Three hundred hospitals have joined together to form their own pharmaceutical company in order to combat high drug prices and other industry issues.
The purpose is to put pressure on certain drug companies who have bought up "monopolies of old, off-patent drugs and then sharply raising prices, stoking public outrage and prompting a series of Congressional hearings and federal investigations," the New York Times reported.
There has been a chronic shortage at hospitals of hundreds of essential drugs - sodium bicarbonate and morphine, to name a few - because only a few manufacturers make them and have the ability to drastically drive up prices.
Hospitals are then criticised for having to pass on the costs to patients and insurance companies.
One recent example was when Martin Shkreli, a former hedge fund manager, raised the price of a drug that has been used for decades, Daraprim, to $750 a tablet in 2015.
The previous price hovered around $14.
“We’re seeing an acceleration of both shortages and escalation of prices...There’s not been any effective push back on either of these,” Dr Richard Gilfillan, the chief executive of Trinity Health, told the newspaper.
Trinity Health is a large Catholic hospital system that operates in nearly 24 states and part of the new yet-to-be-named initiative led by Intermountain Health, a nonprofit system in Salt Lake City, Utah.
“This is a shot across the bow of the bad guys,” Intermountain Health CEO Dr Marc Harrison said about the programme, adding "We are not going to lay down. We are going to go ahead and try and fix it."
The new drug company will be nonprofit and provide hospitals with generic drugs either through a third-party or in-house manufacturer, with a focus on a specific set of generic drugs which have seen price increases in order to not take on the entire pharmaceutical industry.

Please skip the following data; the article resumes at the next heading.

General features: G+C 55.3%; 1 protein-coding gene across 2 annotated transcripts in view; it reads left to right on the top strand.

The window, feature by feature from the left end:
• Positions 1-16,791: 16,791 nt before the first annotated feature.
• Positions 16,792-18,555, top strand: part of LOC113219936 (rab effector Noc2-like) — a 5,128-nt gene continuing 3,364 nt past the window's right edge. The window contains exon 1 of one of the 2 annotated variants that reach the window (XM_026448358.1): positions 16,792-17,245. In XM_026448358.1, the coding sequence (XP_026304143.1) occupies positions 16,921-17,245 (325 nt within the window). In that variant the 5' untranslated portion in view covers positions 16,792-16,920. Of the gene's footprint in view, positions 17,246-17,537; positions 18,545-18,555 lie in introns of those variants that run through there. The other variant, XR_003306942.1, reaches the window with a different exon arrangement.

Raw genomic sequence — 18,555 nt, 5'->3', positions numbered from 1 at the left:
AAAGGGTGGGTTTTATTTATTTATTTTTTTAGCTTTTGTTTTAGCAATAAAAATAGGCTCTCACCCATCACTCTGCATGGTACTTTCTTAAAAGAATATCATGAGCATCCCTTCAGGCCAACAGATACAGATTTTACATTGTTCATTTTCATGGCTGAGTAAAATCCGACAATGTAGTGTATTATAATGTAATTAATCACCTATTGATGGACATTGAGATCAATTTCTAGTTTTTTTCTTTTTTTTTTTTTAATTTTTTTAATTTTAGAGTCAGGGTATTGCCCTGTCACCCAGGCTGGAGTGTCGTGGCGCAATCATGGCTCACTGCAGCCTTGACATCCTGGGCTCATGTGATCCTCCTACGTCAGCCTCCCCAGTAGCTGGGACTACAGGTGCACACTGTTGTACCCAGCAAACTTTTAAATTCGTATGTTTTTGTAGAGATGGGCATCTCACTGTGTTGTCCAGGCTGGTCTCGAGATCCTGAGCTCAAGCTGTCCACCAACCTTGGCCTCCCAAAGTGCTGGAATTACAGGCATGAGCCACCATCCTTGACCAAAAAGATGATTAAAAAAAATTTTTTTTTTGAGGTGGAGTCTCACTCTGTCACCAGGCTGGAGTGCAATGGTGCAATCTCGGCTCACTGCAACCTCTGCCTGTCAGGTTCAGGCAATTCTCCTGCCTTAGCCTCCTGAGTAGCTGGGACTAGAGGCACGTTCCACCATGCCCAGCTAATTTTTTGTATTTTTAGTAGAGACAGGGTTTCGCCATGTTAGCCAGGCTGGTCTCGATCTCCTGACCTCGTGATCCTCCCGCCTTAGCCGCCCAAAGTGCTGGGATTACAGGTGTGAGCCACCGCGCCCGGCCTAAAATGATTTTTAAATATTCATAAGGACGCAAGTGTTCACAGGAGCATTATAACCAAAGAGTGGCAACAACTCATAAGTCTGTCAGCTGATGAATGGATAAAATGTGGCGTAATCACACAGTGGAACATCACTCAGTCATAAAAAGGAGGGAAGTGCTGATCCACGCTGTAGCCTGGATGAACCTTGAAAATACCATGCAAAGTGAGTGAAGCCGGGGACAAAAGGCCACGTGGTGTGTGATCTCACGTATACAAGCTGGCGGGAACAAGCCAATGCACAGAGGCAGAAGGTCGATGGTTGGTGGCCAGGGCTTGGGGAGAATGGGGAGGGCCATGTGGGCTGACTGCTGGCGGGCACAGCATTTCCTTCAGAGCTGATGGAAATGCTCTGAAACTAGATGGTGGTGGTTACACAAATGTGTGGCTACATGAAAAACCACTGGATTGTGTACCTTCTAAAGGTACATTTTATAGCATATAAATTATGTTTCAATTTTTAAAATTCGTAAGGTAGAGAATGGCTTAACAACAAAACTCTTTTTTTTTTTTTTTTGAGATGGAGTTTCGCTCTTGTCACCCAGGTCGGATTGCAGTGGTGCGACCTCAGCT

The US Veterans Administration - the federal agency in charge of caring for military veterans through a hospital network - had also expressed interest in joining.
The agency generally gets better pricing than private systems but after a recent shortage of a staple, saline fluids, executive Dr Carolyn Clancy said that the pricing advantage was not enough because the VA still does not "control supply."
Dr Kevin Schulman, a professor at Duke University School of Medicine, said that if the partnering hospital systems can buy enough of the generic drugs from the new company then “you will have a huge threat to people that are trying to manipulate the generic drug market. They will want to think twice.”
The Association for Accessible Medicines, which represents the generic manufacturers being opposed by the new company, said in a statement: "The whole generic industry is premised on competition, and that competition brings dramatic savings for patients."
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